There’s no denying that websites like Airbnb and Stayz have dominated the holiday accommodation industry and thrown a few spanners in the works for the Perth property leasing market. How these websites work is basically anyone with a property, or even a spare room, can potentially make some handy (very handy) cash just by letting people stay there for a short period of time.
If you’re thinking of buying an investment property with the intention of listing it as a short-term rental, here are some things to keep in mind.
Are you breaking the law?
Before you rush into buying an investment property and sign on with a third party like Airbnb, be sure to check you’re not breaking any laws. Check that your listing doesn’t breach any home owners’ association or body corporate rules and that you’re compliant with applicable zoning laws.
In some cities, landlords are required to obtain permits and licenses, so it is best to do your legal research thoroughly or your plans may have to do a swift 180.
Be prepared to work it!
When listing your property through a third-party website, you’re essentially playing the role of a real estate agent, which includes advertising the property, responding to emails, coordinating bookings and payments, and arranging cleaning and maintenance. If you’re already thinking that sounds like a lot of work, it probably isn’t for you.
There is an upside to this, however, as you have more control and flexibility over your property. You might decide to adjust the rental price when demand is high, alternatively you may want to use the property for your own holidays.
Don’t forget Insurance.
Just like any investment we have in life, it’s always important to protect against any unforseen circumstances. Unlike typical home and contents insurance, you will need a special level of coverage for paying guests, so it’s best to speak to an insurance broker to get all the facts and find a policy that leaves no holes.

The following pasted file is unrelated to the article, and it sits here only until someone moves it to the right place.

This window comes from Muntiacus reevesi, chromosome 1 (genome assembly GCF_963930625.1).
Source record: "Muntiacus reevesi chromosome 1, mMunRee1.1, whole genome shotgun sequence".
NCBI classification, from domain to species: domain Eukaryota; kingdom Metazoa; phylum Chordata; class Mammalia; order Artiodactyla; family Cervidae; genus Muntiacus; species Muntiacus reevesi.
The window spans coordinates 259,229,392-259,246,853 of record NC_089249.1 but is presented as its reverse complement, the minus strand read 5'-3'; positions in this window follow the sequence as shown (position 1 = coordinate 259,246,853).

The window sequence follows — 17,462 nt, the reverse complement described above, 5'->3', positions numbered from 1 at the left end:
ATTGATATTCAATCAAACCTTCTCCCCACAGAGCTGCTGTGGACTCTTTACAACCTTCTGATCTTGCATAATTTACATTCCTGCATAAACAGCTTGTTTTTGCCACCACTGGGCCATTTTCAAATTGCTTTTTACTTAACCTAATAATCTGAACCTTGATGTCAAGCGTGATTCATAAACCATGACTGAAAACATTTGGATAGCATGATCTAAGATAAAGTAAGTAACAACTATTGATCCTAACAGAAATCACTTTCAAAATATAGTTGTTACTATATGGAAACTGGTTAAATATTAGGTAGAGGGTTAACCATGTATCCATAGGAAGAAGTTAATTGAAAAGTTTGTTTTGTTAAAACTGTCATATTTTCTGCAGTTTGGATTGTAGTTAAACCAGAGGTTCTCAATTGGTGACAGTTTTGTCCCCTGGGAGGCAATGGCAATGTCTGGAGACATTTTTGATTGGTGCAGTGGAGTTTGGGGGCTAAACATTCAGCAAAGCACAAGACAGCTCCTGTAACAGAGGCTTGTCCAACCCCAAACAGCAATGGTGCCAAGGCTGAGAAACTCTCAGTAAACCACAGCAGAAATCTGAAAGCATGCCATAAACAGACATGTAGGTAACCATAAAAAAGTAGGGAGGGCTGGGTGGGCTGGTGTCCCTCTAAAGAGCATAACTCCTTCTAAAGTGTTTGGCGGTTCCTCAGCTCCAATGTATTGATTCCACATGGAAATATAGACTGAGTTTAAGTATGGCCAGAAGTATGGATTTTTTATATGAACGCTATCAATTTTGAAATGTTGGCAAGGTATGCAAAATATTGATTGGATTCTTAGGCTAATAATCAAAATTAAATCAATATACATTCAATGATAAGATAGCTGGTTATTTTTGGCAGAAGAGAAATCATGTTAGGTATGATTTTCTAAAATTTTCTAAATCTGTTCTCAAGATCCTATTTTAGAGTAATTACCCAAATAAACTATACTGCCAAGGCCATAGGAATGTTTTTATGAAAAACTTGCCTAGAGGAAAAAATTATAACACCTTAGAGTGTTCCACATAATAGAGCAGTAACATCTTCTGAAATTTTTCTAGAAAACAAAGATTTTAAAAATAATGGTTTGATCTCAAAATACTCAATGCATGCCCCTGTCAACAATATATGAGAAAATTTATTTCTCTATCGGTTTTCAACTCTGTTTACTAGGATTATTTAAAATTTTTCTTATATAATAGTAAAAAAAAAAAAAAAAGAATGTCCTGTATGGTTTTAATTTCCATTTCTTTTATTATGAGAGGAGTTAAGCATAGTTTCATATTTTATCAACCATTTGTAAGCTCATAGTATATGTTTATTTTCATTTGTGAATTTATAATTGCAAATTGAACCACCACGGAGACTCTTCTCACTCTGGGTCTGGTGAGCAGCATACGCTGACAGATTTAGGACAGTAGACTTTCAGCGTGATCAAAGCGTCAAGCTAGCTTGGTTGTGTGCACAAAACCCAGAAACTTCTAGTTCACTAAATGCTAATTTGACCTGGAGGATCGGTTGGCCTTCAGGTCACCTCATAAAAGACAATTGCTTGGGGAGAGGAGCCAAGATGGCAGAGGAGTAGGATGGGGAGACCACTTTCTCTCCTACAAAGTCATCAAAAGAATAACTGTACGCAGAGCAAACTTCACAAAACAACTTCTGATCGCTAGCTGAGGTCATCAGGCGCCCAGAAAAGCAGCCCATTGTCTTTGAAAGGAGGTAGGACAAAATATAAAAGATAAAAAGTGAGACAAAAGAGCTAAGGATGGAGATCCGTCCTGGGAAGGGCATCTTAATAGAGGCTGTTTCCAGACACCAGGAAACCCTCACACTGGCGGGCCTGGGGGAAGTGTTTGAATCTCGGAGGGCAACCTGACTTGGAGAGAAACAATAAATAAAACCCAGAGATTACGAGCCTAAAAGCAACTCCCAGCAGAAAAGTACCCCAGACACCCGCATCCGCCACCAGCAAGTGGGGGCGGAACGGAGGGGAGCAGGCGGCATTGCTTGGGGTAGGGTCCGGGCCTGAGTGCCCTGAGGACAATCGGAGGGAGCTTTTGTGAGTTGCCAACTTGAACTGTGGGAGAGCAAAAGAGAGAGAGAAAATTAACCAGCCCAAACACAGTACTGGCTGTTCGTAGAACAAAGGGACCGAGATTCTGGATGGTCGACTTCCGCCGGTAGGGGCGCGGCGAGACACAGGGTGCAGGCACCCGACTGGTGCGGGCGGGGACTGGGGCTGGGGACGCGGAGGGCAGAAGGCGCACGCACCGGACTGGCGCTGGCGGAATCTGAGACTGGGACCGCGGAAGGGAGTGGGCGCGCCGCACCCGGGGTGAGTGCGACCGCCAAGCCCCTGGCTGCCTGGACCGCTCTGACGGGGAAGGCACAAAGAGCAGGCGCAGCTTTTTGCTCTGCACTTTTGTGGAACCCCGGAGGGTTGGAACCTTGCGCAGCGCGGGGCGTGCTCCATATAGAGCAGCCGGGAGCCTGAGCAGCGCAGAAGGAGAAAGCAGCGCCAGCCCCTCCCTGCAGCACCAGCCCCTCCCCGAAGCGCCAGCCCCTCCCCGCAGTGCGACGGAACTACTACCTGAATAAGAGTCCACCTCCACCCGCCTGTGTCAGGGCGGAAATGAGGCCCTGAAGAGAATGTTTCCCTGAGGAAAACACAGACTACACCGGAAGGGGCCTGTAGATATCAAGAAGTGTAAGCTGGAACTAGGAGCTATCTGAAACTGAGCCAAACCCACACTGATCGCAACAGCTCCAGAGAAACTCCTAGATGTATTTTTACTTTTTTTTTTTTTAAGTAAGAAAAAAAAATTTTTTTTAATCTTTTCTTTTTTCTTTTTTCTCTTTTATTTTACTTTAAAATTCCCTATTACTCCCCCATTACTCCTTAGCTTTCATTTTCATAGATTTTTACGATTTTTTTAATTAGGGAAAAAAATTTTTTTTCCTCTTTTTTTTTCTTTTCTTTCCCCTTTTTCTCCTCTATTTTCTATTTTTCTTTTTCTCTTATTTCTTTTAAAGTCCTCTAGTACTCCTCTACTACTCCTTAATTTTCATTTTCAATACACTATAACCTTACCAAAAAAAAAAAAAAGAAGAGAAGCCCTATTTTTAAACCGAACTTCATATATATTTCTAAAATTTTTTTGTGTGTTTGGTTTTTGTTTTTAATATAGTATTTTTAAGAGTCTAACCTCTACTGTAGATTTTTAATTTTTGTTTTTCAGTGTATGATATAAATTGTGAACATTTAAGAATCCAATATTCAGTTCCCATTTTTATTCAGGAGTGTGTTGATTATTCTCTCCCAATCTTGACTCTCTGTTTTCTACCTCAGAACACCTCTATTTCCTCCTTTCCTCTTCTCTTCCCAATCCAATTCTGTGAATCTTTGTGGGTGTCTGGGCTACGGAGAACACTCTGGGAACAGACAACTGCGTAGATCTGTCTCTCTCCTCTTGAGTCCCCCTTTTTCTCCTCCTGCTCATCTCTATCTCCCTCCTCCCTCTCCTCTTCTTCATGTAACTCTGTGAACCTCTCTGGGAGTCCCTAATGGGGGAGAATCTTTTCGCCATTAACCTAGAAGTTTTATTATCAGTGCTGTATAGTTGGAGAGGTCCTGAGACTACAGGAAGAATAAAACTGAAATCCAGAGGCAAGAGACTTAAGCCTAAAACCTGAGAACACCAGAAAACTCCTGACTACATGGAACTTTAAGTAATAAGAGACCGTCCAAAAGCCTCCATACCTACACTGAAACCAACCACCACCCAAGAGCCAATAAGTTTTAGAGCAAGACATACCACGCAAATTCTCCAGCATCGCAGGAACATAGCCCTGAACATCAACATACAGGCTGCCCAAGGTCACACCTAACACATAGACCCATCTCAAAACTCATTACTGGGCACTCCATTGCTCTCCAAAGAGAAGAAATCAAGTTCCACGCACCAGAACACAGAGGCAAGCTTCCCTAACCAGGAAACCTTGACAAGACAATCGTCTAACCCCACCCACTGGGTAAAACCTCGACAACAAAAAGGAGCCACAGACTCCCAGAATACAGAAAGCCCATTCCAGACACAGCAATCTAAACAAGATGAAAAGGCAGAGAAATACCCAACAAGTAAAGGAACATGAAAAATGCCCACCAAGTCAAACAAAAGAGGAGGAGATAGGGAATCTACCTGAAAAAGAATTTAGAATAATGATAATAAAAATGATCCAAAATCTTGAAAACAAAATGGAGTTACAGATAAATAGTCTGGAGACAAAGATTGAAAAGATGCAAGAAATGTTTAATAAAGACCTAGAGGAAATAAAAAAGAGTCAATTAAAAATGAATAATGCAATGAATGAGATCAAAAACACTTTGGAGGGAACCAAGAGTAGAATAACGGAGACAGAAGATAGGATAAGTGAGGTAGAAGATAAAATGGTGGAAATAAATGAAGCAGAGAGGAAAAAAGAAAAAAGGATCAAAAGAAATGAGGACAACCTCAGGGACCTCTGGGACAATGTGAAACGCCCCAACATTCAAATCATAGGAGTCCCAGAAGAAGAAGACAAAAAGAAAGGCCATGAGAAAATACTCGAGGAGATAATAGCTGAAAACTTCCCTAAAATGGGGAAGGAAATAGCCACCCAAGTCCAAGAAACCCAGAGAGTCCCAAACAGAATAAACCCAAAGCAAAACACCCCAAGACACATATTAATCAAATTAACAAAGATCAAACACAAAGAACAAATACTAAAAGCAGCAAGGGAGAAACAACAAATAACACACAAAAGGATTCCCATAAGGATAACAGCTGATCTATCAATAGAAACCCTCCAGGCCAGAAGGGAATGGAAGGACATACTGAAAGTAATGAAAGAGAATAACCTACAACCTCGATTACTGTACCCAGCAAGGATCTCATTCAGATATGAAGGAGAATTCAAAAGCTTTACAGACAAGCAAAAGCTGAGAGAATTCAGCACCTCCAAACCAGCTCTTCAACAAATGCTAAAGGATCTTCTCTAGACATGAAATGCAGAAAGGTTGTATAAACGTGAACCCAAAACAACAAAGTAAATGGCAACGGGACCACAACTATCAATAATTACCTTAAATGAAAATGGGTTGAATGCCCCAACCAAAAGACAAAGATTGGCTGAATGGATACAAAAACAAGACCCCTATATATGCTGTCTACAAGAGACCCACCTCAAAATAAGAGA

Income vs expenditure
The purpose of an investment property is often to boost your income, whether you opt for short term or long-term tenants. It’s important to note that if you opt for the short-term option, your owner costs might only be deductible during the percentage of the year that the property is available to be rented. So, if you use your investment property as a holiday home for 2 months of the year, and rent it out the other 10 months then you could only receive deductions for the 10 months.
A short-term rental also means a high tenant turnover, so you’ll need to budget for off-peak seasons when the property is vacant to ensure you can still effectively manage the costs. Tenants of short-term stay properties also expect the house to be fully furnished, so you will have an initial outlay before you even receive any income in return. It’s advisable to speak to your accountant about creating a depreciation schedule for furniture and white good items.
There are many benefits to ‘rentvesting’, but it is important to note that these short-term rental markets are volatile – the laws aren’t always clear and they change regularly. Our advice is to do your homework, and fully understand your rights and responsibilities before jumping in.
If you would like to know more about purchasing an investment property, get in touch with one of our brokers today.